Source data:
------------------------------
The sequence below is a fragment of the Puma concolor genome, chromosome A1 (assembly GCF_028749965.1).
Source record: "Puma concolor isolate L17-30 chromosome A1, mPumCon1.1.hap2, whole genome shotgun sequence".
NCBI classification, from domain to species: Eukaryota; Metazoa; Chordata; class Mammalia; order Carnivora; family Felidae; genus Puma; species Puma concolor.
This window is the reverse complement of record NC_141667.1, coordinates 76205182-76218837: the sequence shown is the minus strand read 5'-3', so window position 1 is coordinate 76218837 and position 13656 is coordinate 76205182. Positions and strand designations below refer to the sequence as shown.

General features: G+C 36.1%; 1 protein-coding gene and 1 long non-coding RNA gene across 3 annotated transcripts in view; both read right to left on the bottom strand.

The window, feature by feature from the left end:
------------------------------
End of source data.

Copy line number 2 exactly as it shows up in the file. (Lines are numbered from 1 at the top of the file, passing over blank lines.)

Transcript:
Source record: "Puma concolor isolate L17-30 chromosome A1, mPumCon1.1.hap2, whole genome shotgun sequence".